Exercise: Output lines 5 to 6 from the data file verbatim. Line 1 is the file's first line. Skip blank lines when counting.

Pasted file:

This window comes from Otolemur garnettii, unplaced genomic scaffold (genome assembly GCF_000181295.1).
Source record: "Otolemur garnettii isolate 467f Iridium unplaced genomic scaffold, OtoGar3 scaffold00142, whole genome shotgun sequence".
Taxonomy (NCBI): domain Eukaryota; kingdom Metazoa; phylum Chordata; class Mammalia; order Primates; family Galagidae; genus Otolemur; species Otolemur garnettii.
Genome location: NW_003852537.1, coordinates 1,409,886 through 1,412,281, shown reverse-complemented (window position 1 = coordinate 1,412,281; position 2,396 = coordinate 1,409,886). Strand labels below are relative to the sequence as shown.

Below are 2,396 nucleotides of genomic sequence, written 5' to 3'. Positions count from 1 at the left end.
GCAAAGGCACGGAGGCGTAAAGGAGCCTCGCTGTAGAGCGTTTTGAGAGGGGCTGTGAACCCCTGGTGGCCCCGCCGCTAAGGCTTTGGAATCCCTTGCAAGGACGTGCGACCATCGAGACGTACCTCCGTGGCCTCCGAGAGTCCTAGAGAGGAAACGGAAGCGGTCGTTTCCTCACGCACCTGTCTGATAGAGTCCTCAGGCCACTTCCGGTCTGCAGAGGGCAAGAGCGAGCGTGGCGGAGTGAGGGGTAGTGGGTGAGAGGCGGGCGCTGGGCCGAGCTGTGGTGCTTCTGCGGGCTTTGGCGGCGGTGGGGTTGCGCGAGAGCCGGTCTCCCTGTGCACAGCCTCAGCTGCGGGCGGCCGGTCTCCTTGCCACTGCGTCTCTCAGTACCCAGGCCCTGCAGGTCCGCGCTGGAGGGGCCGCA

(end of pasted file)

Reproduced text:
Below are 2,396 nucleotides of genomic sequence, written 5' to 3'. Positions count from 1 at the left end.
GCAAAGGCACGGAGGCGTAAAGGAGCCTCGCTGTAGAGCGTTTTGAGAGGGGCTGTGAACCCCTGGTGGCCCCGCCGCTAAGGCTTTGGAATCCCTTGCAAGGACGTGCGACCATCGAGACGTACCTCCGTGGCCTCCGAGAGTCCTAGAGAGGAAACGGAAGCGGTCGTTTCCTCACGCACCTGTCTGATAGAGTCCTCAGGCCACTTCCGGTCTGCAGAGGGCAAGAGCGAGCGTGGCGGAGTGAGGGGTAGTGGGTGAGAGGCGGGCGCTGGGCCGAGCTGTGGTGCTTCTGCGGGCTTTGGCGGCGGTGGGGTTGCGCGAGAGCCGGTCTCCCTGTGCACAGCCTCAGCTGCGGGCGGCCGGTCTCCTTGCCACTGCGTCTCTCAGTACCCAGGCCCTGCAGGTCCGCGCTGGAGGGGCCGCA